Revolution: Being a Miracle

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One thing that’s never far is the thought that speaking is inimical to writing. When you talk, or blog, in a very real sense, you run the risk of stealing from the eloquence you might have used in writing. A word picture: you steal the pressurized ideas and are in danger of finding later only the watery dregs in the tank.

But thinking is also critical to writing. And often, when speaking—or journalling, or blogging—you run across thoughts escaping that you might never have come to otherwise.

Here’s to hoping today’s post will turn out to be the latter.

A quote from Yancey’s article, Writing As a Psychotic Act: “Most critics view T. S. Eliot’s plays a failure, in contrast to his poetry, and one of them speculates why: Eliot fell for one of the occupational hazards of the Christian artist. His harsh, cynical laughter at human stupidity and pride gave way to compassion. Eliot felt too much compassion for his characters, and good drama can only be forged from conflict.”

Brad says he writes with only an eye for telling a good story. I think that’s fine. We all need to do the same or we’ll never get read. Yet unless this is your natural compulsion, you’re going to have to internalize the elements of story and use whatever else makes you get “seat in chair.” For me, it’s a desire to change people’s lives. Here’s what Yancey says, “Even as I write about this stance of a ‘neutral observer,’ a voice inside me––my conscience?––reminds me that the whole attempt is delusional. I am by no means neutral. Though I may cast myself as objective, the very I who does the casting is blinded by prejudice and subjectivity.”

I agree that all writers who feel too much compassion run the risk of losing their edge: that cynicism that puts them at odds with the blithe, “blessings”-filled Christians who fill churches today. But the “happy-snappy Jesus rangers” need our vantage point. They need a book like the movie Saved to show them the damage they’re doing and the suffering they’re causing to the longing heart of the Creator.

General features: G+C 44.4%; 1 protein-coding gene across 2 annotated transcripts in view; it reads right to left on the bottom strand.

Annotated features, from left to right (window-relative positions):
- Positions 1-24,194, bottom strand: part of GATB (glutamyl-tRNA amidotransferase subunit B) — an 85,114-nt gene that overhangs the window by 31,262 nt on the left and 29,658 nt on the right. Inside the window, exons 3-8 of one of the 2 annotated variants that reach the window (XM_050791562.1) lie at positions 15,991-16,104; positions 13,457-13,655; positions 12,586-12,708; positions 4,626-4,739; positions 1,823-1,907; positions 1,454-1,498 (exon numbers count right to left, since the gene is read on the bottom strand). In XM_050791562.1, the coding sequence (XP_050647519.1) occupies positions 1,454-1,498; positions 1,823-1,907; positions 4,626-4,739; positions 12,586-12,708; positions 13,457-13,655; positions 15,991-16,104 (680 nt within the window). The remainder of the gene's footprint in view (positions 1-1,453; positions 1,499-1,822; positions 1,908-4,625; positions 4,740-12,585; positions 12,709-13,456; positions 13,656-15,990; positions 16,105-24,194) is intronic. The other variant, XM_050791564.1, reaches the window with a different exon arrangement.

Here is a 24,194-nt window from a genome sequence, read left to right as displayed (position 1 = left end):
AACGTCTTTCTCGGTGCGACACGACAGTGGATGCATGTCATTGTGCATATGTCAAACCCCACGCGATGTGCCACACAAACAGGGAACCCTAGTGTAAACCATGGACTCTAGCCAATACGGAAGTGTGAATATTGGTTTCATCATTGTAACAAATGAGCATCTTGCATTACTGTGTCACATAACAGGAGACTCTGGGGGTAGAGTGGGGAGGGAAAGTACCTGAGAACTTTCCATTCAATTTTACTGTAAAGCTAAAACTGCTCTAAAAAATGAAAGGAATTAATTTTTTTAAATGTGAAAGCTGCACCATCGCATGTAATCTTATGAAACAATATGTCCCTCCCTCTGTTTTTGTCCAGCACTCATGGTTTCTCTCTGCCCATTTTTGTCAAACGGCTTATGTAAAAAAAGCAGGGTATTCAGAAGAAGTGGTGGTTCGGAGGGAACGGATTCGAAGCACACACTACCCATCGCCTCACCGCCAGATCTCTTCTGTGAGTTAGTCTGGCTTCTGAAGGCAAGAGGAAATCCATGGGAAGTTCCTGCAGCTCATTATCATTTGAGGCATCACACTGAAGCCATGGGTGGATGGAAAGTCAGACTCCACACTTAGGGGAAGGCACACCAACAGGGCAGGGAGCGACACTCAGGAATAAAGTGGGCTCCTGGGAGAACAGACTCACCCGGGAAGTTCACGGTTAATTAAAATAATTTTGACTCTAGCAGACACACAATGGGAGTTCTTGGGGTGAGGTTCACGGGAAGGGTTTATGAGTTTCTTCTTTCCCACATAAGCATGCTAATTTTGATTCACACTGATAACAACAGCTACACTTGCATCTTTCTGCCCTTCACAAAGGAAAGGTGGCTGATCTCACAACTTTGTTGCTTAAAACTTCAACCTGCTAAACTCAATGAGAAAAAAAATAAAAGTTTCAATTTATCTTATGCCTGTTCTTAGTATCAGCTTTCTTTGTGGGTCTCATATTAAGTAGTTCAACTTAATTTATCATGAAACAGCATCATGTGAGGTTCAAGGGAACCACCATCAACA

Shusaku Endo says writers must ‘look at things best left unseen.’ That’s why we write about sin and doubt. Writers who work at this wind up “donating body parts in advance.” Yancey says the admissions that hurt the most are what readers want—but I’d go further to say they are what readers need.

I’m not willing to concede that my motivation to change people’s lives is a problem. If it is, God had better change my passion. Moses was writing the history of his people, pointing to God, and he did it through poetry and incredible art. The playwrites of Shakespeare’s day made no excuses for their motivation to put food on the table. It wasn’t so lofty a purpose, but it led to enduring works of beauty. Tolkein and Lewis, though they denied their stories were alegory, initially set out to couch God’s truth in convincing tales of fantasy. God can certainly use any reason to work his purposes, even the simple desire to tell a good story.

The problem with a motivation is if it overshadows the real purpose, which is to serve your reader. I’m not willing to say you can’t write a book with evangelism as your purpose. But books that endure and say something of value beyond bland entertainment or the narsisistic impulse or heavy-handed agendas have their finger on the pulse of the audience. They understand how to serve readers through good stories and Truth.

God has shown He will use us if we’ll let Him and I think He means it, no matter what our motivation. And if you know how meager your offering was, you won’t have to worry about remaining humble when you’re told you were a miracle to someone through your borrowed Word.

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